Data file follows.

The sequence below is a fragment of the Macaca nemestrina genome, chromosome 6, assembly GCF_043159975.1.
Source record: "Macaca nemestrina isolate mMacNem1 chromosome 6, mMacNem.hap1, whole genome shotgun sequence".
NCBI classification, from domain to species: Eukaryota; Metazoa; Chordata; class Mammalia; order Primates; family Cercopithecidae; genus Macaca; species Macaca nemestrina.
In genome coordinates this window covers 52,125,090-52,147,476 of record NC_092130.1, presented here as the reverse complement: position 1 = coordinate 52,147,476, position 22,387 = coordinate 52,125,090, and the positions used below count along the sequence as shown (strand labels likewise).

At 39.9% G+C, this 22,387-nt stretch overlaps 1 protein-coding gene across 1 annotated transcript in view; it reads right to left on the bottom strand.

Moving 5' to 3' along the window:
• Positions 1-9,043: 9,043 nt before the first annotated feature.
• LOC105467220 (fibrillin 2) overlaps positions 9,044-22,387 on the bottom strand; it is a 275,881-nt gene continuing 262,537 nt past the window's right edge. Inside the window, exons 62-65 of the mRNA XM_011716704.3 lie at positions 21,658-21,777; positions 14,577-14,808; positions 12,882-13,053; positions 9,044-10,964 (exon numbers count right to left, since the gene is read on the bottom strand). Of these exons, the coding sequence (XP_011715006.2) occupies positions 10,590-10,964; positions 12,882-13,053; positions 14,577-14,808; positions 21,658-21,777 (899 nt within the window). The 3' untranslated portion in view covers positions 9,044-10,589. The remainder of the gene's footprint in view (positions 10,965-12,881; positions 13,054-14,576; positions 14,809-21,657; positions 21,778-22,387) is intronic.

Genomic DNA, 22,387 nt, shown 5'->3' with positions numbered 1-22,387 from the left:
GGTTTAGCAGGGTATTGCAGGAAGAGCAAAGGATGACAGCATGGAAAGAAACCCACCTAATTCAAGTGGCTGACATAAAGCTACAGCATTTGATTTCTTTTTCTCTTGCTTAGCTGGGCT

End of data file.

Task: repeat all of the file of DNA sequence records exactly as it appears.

The sequence below is a fragment of the Macaca nemestrina genome, chromosome 6, assembly GCF_043159975.1.
Source record: "Macaca nemestrina isolate mMacNem1 chromosome 6, mMacNem.hap1, whole genome shotgun sequence".
NCBI classification, from domain to species: Eukaryota; Metazoa; Chordata; class Mammalia; order Primates; family Cercopithecidae; genus Macaca; species Macaca nemestrina.
In genome coordinates this window covers 52,125,090-52,147,476 of record NC_092130.1, presented here as the reverse complement: position 1 = coordinate 52,147,476, position 22,387 = coordinate 52,125,090, and the positions used below count along the sequence as shown (strand labels likewise).

At 39.9% G+C, this 22,387-nt stretch overlaps 1 protein-coding gene across 1 annotated transcript in view; it reads right to left on the bottom strand.

Moving 5' to 3' along the window:
• Positions 1-9,043: 9,043 nt before the first annotated feature.
• LOC105467220 (fibrillin 2) overlaps positions 9,044-22,387 on the bottom strand; it is a 275,881-nt gene continuing 262,537 nt past the window's right edge. Inside the window, exons 62-65 of the mRNA XM_011716704.3 lie at positions 21,658-21,777; positions 14,577-14,808; positions 12,882-13,053; positions 9,044-10,964 (exon numbers count right to left, since the gene is read on the bottom strand). Of these exons, the coding sequence (XP_011715006.2) occupies positions 10,590-10,964; positions 12,882-13,053; positions 14,577-14,808; positions 21,658-21,777 (899 nt within the window). The 3' untranslated portion in view covers positions 9,044-10,589. The remainder of the gene's footprint in view (positions 10,965-12,881; positions 13,054-14,576; positions 14,809-21,657; positions 21,778-22,387) is intronic.

Genomic DNA, 22,387 nt, shown 5'->3' with positions numbered 1-22,387 from the left:
GGTTTAGCAGGGTATTGCAGGAAGAGCAAAGGATGACAGCATGGAAAGAAACCCACCTAATTCAAGTGGCTGACATAAAGCTACAGCATTTGATTTCTTTTTCTCTTGCTTAGCTGGGCT